1.1 About the Unbreakable Enterprise Kernel

1.1.1 About UEK Release 1
1.1.2 About UEK Release 2
1.1.3 About UEK Release 3

In September 2010, Oracle announced the new Unbreakable Enterprise Kernel (UEK) for Oracle Linux as a recommended kernel for deployment with Oracle Linux 5. Beginning with Oracle Linux 5.5, you could choose to use either the Red Hat Compatible Kernel or the UEK. In Oracle Linux 5.6, the UEK became the default kernel.

The prime motivation for creating the UEK was to provide a modern, high performance Linux kernel for the Exadata and Exalogic engineered systems. The kernel needed to scale as the number of CPUs, memory and InfiniBand connects was increased.

Oracle tests the UEK intensively with demanding Oracle workloads, and recommends the UEK for Oracle deployments and all other enterprise deployments. Oracle is committed to offering compatibility with Red Hat, and continues to release and support the Red Hat Compatible Kernel as part of Oracle Linux for customers that require strict RHEL compatibility. Under the Oracle Linux Support Program, customers can receive full support for Oracle Linux running with either kernel.

Oracle releases new versions of the UEK every 12-18 months. The latest version of the UEK receives quarterly patch updates including drivers for new hardware support, bug fixes, and critical security patches. Oracle also provides critical security patches for previous versions of the UEK. These patches are available as new installable kernels and, with the exception of device driver updates, as Ksplice patches.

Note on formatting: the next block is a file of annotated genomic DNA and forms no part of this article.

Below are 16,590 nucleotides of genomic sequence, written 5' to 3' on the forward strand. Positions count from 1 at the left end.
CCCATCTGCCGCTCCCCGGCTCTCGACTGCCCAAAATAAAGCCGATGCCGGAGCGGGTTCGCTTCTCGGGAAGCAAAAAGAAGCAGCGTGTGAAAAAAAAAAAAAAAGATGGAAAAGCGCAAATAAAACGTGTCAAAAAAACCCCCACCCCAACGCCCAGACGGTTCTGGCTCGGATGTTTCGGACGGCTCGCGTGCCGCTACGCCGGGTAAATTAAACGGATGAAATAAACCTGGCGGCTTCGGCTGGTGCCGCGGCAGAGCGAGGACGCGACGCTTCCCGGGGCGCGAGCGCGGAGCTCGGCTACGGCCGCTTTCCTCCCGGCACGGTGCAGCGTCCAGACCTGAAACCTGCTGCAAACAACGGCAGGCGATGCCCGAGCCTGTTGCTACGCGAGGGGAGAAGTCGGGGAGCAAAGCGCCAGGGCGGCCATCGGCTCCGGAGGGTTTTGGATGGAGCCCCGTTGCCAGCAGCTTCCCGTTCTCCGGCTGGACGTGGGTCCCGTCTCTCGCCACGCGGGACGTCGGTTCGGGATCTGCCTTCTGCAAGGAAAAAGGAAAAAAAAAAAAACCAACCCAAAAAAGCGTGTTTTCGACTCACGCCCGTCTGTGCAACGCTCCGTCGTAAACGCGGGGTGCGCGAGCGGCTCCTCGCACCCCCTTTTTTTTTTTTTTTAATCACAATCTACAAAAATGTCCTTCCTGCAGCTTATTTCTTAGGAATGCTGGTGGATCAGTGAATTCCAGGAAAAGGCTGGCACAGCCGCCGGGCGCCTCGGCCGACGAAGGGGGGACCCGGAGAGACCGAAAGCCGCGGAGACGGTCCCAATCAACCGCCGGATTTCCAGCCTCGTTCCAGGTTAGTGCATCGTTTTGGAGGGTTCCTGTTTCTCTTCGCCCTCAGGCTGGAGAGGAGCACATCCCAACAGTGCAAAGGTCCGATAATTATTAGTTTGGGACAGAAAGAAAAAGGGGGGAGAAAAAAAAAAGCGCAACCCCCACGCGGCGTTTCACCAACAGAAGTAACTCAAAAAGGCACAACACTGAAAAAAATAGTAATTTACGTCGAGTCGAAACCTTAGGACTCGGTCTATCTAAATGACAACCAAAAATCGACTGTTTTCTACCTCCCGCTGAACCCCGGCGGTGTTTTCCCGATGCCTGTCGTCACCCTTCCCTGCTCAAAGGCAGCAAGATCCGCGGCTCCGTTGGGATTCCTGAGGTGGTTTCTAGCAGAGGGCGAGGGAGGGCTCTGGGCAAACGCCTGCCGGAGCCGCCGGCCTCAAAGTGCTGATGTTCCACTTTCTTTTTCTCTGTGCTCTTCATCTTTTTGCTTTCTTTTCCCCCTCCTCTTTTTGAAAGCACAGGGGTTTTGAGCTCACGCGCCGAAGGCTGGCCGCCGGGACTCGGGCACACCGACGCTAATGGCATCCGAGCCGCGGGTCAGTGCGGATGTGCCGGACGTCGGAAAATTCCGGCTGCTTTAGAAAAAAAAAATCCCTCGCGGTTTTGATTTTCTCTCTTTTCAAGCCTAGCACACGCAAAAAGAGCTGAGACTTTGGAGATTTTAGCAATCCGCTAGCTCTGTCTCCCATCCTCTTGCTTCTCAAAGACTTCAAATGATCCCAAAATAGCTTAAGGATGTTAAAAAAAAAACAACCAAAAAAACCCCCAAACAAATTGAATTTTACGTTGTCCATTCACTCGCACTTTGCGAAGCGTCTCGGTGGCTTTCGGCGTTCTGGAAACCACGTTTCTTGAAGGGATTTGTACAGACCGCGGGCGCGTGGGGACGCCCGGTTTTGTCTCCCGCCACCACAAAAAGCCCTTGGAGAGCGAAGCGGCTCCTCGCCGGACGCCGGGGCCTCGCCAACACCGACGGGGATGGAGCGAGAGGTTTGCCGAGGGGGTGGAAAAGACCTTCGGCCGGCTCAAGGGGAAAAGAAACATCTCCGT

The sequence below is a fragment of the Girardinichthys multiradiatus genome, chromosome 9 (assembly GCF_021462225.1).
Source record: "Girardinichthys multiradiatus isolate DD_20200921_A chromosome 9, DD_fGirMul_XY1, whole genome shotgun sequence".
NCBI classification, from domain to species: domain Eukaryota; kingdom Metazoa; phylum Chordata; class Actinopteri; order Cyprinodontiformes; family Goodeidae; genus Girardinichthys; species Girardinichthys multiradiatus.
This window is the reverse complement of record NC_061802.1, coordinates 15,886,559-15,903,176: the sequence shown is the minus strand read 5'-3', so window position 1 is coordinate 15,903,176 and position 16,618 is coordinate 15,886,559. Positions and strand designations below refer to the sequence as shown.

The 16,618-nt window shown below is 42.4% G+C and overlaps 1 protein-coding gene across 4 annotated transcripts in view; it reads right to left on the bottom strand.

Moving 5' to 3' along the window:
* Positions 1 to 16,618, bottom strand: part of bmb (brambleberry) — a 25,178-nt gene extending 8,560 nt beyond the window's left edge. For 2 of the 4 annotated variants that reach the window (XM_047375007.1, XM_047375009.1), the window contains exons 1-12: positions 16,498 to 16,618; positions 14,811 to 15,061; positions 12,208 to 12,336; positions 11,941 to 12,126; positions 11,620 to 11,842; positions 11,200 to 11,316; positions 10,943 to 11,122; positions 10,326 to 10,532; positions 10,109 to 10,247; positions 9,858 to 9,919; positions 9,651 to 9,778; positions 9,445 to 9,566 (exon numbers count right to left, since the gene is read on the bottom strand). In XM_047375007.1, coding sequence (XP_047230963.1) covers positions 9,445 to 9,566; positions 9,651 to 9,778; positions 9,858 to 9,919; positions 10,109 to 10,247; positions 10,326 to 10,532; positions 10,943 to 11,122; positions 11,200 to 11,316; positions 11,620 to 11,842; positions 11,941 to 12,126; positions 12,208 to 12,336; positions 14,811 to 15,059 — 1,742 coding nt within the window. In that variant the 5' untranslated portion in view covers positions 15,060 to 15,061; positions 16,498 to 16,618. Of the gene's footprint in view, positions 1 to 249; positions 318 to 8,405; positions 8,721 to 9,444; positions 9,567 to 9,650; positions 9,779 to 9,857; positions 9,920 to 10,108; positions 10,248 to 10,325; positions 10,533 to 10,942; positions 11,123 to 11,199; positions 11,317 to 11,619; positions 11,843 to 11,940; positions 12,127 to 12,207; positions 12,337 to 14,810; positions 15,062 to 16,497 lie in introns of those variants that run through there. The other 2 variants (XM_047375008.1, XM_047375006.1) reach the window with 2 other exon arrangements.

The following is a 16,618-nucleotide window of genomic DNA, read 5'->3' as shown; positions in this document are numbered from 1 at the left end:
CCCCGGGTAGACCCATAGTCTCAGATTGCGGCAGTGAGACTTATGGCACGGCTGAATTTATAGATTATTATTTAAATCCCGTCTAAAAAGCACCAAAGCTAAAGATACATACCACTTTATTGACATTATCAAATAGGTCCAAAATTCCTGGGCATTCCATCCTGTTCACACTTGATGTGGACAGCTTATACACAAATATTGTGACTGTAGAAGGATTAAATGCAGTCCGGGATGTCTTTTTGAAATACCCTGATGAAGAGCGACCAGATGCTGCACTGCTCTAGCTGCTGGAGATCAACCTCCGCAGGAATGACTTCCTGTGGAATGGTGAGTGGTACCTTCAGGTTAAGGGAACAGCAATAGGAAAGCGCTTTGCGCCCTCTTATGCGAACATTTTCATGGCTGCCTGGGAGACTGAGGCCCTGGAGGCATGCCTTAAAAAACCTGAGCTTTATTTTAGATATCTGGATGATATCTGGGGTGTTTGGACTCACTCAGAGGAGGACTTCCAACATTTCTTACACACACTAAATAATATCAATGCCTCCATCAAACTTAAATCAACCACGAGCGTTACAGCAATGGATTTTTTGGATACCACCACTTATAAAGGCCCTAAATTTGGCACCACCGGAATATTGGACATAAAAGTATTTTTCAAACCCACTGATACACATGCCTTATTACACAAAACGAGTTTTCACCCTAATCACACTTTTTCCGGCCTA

Using the UEK instead of the Red Hat Compatible Kernel changes only the operating system kernel. There are no changes to any libraries, APIs, or any user-space applications Existing applications run unchanged regardless of which kernel you use. Using a different kernel does not change system libraries such as glibc. The version of glibc in Oracle Linux 6 remains the same, regardless of the kernel version.

1.1.1 About UEK Release 1

Release 1 of the UEK is based on a stable 2.6.32 Linux kernel and provides additional performance improvements, including:

  • Improved IRQ (interrupt request) balancing.

  • Reduced lock contention across the kernel.

  • Improved network I/O by the use of receive packet steering and RDS improvements.

  • Improved virtual memory performance.

The UEK release 1 includes optimizations developed in collaboration with Oracle’s Database, Middleware, and Hardware engineering teams to ensure stability and optimal performance for demanding enterprise workloads. In addition to performance improvements for large systems, the following UEK features are relevant to using Linux in the data center:

  • The Infiniband OpenFabrics Enterprise Distribution (OFED) 1.5.1 implements Remote Direct Memory Access (RDMA) and kernel bypass mechanisms to deliver high-efficiency computing, wire-speed messaging, ultra-low microsecond latencies and fast I/O for servers, block storage and file systems. This also includes an improved RDS (reliable datagram sockets) stack for high-speed, low-latency networking. As an InfiniBand Upper Layer Protocol (ULP), RDS allows the reliable transmission of IPC datagrams up to 1 MB in size, and is currently used in Oracle Real Application Clusters (RAC), and in the Exadata and Exalogic products.

  • A number of additional patches significantly improve the performance of Non-Uniform Memory Access (NUMA) systems with many CPUs, CPU cores, and memory nodes.